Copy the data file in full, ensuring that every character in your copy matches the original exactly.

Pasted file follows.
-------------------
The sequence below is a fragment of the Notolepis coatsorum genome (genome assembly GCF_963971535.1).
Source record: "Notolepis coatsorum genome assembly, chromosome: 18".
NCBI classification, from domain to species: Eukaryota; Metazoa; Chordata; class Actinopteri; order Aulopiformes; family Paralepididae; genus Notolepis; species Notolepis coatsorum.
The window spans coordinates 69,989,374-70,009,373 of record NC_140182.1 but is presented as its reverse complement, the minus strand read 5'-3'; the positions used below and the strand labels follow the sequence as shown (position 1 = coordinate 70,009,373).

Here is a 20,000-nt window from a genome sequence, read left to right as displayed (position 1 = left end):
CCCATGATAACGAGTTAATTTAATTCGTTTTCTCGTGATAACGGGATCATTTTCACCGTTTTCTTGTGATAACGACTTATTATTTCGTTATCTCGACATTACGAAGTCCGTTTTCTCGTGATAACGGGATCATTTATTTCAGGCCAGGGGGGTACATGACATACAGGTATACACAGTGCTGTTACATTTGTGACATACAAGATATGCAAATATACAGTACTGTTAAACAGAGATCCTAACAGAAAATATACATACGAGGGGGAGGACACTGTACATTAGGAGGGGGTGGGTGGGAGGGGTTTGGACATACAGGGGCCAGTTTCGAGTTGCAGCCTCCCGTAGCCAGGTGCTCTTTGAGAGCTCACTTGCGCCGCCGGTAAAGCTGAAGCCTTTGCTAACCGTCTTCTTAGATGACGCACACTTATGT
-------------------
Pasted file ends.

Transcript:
The sequence below is a fragment of the Notolepis coatsorum genome (genome assembly GCF_963971535.1).
Source record: "Notolepis coatsorum genome assembly, chromosome: 18".
NCBI classification, from domain to species: Eukaryota; Metazoa; Chordata; class Actinopteri; order Aulopiformes; family Paralepididae; genus Notolepis; species Notolepis coatsorum.
The window spans coordinates 69,989,374-70,009,373 of record NC_140182.1 but is presented as its reverse complement, the minus strand read 5'-3'; the positions used below and the strand labels follow the sequence as shown (position 1 = coordinate 70,009,373).

Here is a 20,000-nt window from a genome sequence, read left to right as displayed (position 1 = left end):
CCCATGATAACGAGTTAATTTAATTCGTTTTCTCGTGATAACGGGATCATTTTCACCGTTTTCTTGTGATAACGACTTATTATTTCGTTATCTCGACATTACGAAGTCCGTTTTCTCGTGATAACGGGATCATTTATTTCAGGCCAGGGGGGTACATGACATACAGGTATACACAGTGCTGTTACATTTGTGACATACAAGATATGCAAATATACAGTACTGTTAAACAGAGATCCTAACAGAAAATATACATACGAGGGGGAGGACACTGTACATTAGGAGGGGGTGGGTGGGAGGGGTTTGGACATACAGGGGCCAGTTTCGAGTTGCAGCCTCCCGTAGCCAGGTGCTCTTTGAGAGCTCACTTGCGCCGCCGGTAAAGCTGAAGCCTTTGCTAACCGTCTTCTTAGATGACGCACACTTATGT